Dr Ibragim Yevtemirov still coughs every so often as he talks. A paediatric trauma surgeon in Dagestan, in the Caucasus region of southern Russia, his ward had been full of Covid-19 cases for a couple of weeks when he got infected himself.
He says seven colleagues in his town have now died, including nurses, orderlies and laboratory staff, according to a count kept by local medics themselves.
“All three doctors on my team got sick. We were replaced by dentists until we recovered,” Dr Yevtemirov told the BBC by phone from Khasavyurt, where he’s now back at work in the central hospital.
“At the peak, there were 10, 11 patients dying a day here,” he says.
The doctor’s account of dire shortages and deadly chaos is just one, stark snapshot of a Covid-19 crisis in Dagestan so serious that the republic’s chief mufti this week described it to President Vladimir Putin as a “catastrophe”.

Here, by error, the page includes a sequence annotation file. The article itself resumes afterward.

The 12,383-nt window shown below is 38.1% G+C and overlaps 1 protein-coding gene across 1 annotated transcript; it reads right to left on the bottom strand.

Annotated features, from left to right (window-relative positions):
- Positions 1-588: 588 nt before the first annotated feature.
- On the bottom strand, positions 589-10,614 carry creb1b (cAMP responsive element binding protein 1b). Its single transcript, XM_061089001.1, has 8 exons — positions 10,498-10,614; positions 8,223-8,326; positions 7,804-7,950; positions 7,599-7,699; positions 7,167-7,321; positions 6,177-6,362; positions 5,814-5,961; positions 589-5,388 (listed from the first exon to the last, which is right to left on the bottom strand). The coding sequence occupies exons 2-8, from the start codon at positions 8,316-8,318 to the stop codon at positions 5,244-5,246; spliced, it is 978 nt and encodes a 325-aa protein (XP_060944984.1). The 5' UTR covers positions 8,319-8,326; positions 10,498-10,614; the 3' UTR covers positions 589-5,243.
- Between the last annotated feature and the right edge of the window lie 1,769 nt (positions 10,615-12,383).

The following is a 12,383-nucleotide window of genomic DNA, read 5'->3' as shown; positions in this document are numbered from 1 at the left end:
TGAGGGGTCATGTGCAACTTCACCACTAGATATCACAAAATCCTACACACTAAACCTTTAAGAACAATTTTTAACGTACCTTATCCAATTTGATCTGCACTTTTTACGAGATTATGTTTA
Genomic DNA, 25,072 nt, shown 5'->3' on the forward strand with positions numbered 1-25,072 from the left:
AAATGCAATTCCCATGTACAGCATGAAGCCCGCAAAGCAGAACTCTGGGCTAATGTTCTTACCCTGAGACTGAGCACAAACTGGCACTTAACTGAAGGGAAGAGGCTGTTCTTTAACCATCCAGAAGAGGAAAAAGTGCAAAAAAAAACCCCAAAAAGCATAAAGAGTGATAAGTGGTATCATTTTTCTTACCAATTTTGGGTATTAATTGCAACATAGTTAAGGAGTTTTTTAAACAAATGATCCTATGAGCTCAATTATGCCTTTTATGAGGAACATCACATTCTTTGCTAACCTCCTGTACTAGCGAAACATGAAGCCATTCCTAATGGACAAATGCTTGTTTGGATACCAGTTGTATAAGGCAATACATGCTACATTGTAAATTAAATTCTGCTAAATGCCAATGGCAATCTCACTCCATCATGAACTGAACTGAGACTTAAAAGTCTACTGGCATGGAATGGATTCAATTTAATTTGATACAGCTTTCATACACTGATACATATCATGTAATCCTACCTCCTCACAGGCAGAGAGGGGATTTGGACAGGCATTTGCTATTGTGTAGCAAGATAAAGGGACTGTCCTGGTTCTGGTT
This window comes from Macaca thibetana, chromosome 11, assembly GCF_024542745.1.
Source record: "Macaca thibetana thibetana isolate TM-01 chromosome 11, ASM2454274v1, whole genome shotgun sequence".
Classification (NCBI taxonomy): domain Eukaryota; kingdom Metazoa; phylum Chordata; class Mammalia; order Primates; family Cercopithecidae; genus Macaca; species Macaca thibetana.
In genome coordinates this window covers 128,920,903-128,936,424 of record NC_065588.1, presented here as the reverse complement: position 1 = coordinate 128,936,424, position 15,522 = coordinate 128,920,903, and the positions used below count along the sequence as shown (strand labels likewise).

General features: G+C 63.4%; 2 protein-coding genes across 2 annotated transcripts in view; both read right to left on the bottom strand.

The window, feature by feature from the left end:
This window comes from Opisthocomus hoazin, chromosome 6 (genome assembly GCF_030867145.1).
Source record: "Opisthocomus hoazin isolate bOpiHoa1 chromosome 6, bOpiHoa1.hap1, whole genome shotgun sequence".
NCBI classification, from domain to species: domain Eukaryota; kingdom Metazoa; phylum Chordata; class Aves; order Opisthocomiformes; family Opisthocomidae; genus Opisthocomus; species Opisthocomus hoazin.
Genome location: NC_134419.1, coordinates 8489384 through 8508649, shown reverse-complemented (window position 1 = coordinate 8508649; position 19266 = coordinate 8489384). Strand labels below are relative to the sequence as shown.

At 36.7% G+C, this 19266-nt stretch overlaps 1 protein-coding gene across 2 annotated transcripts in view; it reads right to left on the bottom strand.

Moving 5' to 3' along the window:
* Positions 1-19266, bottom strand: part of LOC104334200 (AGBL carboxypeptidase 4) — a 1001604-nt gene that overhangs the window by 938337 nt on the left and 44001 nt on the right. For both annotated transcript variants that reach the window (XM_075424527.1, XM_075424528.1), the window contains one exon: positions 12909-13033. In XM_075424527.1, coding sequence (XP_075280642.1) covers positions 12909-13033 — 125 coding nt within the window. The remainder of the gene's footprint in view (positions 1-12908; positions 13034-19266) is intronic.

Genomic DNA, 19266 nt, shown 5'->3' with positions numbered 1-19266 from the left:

As the holy month of Ramadan ends this weekend, Akhmad Afandi has been urging people in the mainly Muslim republic not to gather to celebrate Eid with friends and extended family – as it may cause a further dangerous spike in cases.
But it was a startling interview with the local health minister that first exposed Dagestan’s struggle with this epidemic.
The minister told a blogger that 40 medics had died in the republic: more than the total, official number of Covid-19 fatalities.
“At the start, the kit we were given was very primitive,” Dr Yevtemirov explains, from his personal experience.
“It’s not that we weren’t worried, but when this epidemic hit there was no alternative. It’s like we had to rush straight into battle,” he says.